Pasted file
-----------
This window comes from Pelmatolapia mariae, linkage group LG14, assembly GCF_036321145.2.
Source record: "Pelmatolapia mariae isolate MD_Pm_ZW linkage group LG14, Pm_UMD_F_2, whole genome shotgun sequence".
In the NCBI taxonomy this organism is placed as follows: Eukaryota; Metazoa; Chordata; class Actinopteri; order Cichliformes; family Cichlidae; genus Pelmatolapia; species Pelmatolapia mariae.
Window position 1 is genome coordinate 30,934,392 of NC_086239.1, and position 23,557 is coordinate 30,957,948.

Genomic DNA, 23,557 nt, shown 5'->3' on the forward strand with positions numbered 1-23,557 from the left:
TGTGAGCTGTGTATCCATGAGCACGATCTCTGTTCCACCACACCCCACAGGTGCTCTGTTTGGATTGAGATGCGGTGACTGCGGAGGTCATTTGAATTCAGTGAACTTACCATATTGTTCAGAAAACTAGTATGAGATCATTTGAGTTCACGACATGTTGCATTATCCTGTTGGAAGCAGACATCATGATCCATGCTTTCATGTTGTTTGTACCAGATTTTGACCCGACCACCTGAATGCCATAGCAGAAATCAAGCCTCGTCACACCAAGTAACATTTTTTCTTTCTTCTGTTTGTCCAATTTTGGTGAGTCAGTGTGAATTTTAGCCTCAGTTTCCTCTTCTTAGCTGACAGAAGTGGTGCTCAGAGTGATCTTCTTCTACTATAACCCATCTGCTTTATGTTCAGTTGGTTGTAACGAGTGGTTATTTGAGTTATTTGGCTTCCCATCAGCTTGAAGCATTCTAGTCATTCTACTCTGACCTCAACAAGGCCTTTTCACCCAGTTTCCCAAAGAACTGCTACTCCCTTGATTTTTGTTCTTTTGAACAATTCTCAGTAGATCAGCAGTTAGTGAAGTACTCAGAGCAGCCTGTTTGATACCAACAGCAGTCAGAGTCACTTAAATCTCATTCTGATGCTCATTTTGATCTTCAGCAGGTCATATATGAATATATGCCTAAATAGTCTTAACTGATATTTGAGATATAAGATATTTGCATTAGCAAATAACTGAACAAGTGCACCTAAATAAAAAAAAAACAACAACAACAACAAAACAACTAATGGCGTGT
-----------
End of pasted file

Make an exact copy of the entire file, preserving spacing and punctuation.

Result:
This window comes from Pelmatolapia mariae, linkage group LG14, assembly GCF_036321145.2.
Source record: "Pelmatolapia mariae isolate MD_Pm_ZW linkage group LG14, Pm_UMD_F_2, whole genome shotgun sequence".
In the NCBI taxonomy this organism is placed as follows: Eukaryota; Metazoa; Chordata; class Actinopteri; order Cichliformes; family Cichlidae; genus Pelmatolapia; species Pelmatolapia mariae.
Window position 1 is genome coordinate 30,934,392 of NC_086239.1, and position 23,557 is coordinate 30,957,948.

Genomic DNA, 23,557 nt, shown 5'->3' on the forward strand with positions numbered 1-23,557 from the left:
TGTGAGCTGTGTATCCATGAGCACGATCTCTGTTCCACCACACCCCACAGGTGCTCTGTTTGGATTGAGATGCGGTGACTGCGGAGGTCATTTGAATTCAGTGAACTTACCATATTGTTCAGAAAACTAGTATGAGATCATTTGAGTTCACGACATGTTGCATTATCCTGTTGGAAGCAGACATCATGATCCATGCTTTCATGTTGTTTGTACCAGATTTTGACCCGACCACCTGAATGCCATAGCAGAAATCAAGCCTCGTCACACCAAGTAACATTTTTTCTTTCTTCTGTTTGTCCAATTTTGGTGAGTCAGTGTGAATTTTAGCCTCAGTTTCCTCTTCTTAGCTGACAGAAGTGGTGCTCAGAGTGATCTTCTTCTACTATAACCCATCTGCTTTATGTTCAGTTGGTTGTAACGAGTGGTTATTTGAGTTATTTGGCTTCCCATCAGCTTGAAGCATTCTAGTCATTCTACTCTGACCTCAACAAGGCCTTTTCACCCAGTTTCCCAAAGAACTGCTACTCCCTTGATTTTTGTTCTTTTGAACAATTCTCAGTAGATCAGCAGTTAGTGAAGTACTCAGAGCAGCCTGTTTGATACCAACAGCAGTCAGAGTCACTTAAATCTCATTCTGATGCTCATTTTGATCTTCAGCAGGTCATATATGAATATATGCCTAAATAGTCTTAACTGATATTTGAGATATAAGATATTTGCATTAGCAAATAACTGAACAAGTGCACCTAAATAAAAAAAAAACAACAACAACAACAAAACAACTAATGGCGTGT